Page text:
Euthanasia and the Eighth Commandment
In the Roman Catholic version of the Ten Commandments, the Eighth is “Thou shalt not bear false witness against thy neighbour”; an injunction that forbids intentionally deceiving others. One would like to think that Christians, especially the more conservative ones, would consider honouring the truth to be central to the way they conduct their lives.
So when the Eighth Commandment is routinely flouted by conservative Christians campaigning against David Seymour’s End of Life Choice Bill, it seems that truth is subordinated to dogma.
Campaigners for the right for the terminally ill to avoid unnecessary suffering — for that is what it is — are endlessly attacked by religious opponents routinely exaggerating the dangers, but carefully steering clear of that which dare not speak its name — the religious motive.
The reason is obvious; just over half the population have no religious beliefs. Religious dogma cuts very little ice with most people, so they have to devise an alternative strategy to avoid any mention of their real motive.
To put it mildly, concocting non-religious arguments has proved challenging, not least, for truth.
A particularly devious tactic has recently come to light in the newspapers. A certain “Stephen Francis” has written letters to The Dominion Post, The Gisborne Herald, The Southland Times, Hawke’s Bay Today, Rodney Times, The Northland Age and most recently The Whanganui Chronicle, all arguing against David Seymour’s End of Life Choice bill.
Nothing surprising about that, but what’s interesting is that “Stephen Francis” does not exist. A bit of sleuthing among electoral rolls has revealed that he is actually Stephen Francis Penk, a Teaching Fellow at Auckland University Law School and formerly Associate Professor of Law and Assistant Dean of the faculty.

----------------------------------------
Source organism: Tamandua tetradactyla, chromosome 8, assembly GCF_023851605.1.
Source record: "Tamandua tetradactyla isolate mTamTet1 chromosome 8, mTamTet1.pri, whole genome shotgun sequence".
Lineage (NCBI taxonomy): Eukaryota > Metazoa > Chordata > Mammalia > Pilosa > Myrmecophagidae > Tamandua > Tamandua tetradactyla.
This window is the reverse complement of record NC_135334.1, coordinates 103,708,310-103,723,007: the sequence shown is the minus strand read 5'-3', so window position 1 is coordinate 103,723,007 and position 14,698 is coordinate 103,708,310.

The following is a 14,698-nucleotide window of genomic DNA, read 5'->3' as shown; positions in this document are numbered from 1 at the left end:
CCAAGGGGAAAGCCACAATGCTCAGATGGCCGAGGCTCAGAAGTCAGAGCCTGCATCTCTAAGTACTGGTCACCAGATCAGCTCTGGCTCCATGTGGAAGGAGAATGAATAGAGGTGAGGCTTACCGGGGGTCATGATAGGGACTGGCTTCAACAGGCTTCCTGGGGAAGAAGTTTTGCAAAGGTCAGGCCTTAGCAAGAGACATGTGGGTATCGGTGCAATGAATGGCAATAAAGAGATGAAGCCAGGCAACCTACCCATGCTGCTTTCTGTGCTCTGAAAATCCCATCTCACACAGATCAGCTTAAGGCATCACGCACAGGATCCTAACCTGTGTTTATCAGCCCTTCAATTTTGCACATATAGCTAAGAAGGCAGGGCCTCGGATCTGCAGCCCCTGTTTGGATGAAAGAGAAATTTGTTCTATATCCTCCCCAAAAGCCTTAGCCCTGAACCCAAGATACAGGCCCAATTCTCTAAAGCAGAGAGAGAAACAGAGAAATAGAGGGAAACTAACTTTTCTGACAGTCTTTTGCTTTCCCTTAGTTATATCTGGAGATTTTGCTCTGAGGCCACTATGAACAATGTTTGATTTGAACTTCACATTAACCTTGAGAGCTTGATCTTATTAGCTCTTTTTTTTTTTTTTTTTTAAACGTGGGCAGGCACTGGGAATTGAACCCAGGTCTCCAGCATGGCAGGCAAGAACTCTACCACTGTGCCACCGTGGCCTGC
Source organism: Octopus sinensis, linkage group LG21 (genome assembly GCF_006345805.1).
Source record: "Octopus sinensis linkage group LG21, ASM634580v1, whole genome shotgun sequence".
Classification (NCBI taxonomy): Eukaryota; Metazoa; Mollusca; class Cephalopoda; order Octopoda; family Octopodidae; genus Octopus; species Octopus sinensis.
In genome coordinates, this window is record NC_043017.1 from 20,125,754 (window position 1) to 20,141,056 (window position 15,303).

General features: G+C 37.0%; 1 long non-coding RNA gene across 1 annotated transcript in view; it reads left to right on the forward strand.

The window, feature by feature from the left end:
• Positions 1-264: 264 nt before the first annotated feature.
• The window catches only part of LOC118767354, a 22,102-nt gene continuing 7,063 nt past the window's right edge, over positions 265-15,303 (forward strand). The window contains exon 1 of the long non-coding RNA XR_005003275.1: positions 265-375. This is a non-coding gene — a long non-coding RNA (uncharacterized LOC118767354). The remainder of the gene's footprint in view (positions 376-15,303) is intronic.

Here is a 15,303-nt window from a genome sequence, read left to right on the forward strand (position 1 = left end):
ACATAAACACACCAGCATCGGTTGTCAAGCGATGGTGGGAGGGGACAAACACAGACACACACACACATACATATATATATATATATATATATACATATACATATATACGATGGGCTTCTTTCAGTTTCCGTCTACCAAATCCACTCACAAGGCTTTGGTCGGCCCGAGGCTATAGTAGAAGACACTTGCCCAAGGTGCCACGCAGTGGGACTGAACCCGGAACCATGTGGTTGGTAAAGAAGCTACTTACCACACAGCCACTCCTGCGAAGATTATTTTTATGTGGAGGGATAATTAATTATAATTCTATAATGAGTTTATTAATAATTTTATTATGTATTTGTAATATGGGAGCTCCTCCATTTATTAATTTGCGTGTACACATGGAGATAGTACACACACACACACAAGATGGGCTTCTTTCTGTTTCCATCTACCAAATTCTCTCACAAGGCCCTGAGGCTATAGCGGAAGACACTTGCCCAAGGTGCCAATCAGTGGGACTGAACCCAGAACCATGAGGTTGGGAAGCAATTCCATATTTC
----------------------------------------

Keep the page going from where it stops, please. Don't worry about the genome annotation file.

Now here’s where it gets really interesting: Stephen Penk is also the father of Chris Penk, MP for Helensville, and Alex Penk, who runs the conservative Maxim Institute. All are committed, conservative Christians who have campaigned publicly against assisted dying.
Perhaps Stephen Penk is too shy to put his own name to the public campaign against voluntary euthanasia, but his submission to a Parliamentary Select Committee outlining legal arguments in opposition under his real name belies that.
Or could it be that three Penks writing to newspapers might seem like one Penk too many?
A more likely explanation is that using a pseudonym creates the impression that opposition to the bill goes beyond a religiously conservative family all campaigning on the same issue.
Whatever the explanation, his deviousness has resulted in this law lecturer and committed Christian being skewered on the three spikes of a trident.
First, protocol at most newspapers forbids pseudonyms, so why would a law lecturer decide that he was exempt from this rule? Maybe God gives him a free pass on this one.
Second, a good Catholic knows perfectly well that the Eighth Commandment forbids deceit. He might have justified this to himself on the basis that “Stephen Francis” is two-thirds of his full name, but most people, and certainly newspaper editors, would consider this overly legalistic.
Third, Stephen Penk, alias Stephen Francis, has put himself in the very odd position of publicly commenting on a letter by his son to The Gisborne Herald and demanding an apology on his behalf without identifying himself as Chris Penk’s father.
Ironically, his desire for anonymity is likely to have boomeranged and produced precisely the opposite effect.